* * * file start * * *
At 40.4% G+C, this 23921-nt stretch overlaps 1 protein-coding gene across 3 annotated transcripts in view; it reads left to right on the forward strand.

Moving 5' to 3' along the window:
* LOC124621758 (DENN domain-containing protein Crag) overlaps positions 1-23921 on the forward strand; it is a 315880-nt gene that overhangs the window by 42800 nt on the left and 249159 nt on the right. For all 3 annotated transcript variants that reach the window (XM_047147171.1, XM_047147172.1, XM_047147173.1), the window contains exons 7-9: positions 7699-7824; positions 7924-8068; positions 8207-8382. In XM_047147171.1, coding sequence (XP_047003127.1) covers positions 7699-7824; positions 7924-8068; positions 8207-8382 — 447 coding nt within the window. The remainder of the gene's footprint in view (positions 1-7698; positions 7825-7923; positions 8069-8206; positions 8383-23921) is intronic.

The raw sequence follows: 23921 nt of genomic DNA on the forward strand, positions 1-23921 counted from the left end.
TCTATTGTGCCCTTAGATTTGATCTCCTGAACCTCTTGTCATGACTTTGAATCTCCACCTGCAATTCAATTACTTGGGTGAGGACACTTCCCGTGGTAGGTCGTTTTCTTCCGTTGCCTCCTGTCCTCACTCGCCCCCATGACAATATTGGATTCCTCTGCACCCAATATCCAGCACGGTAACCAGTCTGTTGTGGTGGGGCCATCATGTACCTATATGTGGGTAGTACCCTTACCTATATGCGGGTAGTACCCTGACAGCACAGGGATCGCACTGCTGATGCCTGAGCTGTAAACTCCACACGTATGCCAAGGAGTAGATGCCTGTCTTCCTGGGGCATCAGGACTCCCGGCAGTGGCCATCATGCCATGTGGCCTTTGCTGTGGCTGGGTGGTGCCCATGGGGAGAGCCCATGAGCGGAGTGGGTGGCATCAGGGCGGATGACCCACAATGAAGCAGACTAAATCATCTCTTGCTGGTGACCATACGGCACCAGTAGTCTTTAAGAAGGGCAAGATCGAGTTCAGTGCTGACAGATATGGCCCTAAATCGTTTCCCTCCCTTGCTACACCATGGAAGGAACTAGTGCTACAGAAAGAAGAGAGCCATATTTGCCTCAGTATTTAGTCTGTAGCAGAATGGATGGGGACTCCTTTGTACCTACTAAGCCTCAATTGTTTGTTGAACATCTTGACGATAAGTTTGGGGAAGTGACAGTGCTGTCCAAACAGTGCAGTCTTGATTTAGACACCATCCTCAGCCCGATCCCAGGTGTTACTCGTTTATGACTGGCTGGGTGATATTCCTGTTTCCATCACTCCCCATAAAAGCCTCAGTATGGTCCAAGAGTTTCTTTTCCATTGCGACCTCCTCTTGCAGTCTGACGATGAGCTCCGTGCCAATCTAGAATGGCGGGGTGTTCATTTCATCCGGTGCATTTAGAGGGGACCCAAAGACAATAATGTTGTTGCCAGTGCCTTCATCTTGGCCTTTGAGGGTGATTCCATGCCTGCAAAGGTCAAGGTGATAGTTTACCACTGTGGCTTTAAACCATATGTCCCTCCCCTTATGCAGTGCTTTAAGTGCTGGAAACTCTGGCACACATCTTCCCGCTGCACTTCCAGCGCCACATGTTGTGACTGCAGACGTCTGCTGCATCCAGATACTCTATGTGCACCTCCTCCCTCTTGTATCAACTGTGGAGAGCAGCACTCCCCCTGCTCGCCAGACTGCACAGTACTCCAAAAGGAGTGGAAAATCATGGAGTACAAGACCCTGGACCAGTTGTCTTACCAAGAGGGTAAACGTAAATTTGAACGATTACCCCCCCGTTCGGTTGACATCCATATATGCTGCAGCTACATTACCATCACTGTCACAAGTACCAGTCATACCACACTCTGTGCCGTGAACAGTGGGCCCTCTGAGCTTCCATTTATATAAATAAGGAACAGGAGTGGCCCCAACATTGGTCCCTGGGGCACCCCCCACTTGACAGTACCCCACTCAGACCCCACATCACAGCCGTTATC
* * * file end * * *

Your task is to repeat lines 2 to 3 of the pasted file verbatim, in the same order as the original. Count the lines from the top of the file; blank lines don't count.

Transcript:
Moving 5' to 3' along the window:
* LOC124621758 (DENN domain-containing protein Crag) overlaps positions 1-23921 on the forward strand; it is a 315880-nt gene that overhangs the window by 42800 nt on the left and 249159 nt on the right. For all 3 annotated transcript variants that reach the window (XM_047147171.1, XM_047147172.1, XM_047147173.1), the window contains exons 7-9: positions 7699-7824; positions 7924-8068; positions 8207-8382. In XM_047147171.1, coding sequence (XP_047003127.1) covers positions 7699-7824; positions 7924-8068; positions 8207-8382 — 447 coding nt within the window. The remainder of the gene's footprint in view (positions 1-7698; positions 7825-7923; positions 8069-8206; positions 8383-23921) is intronic.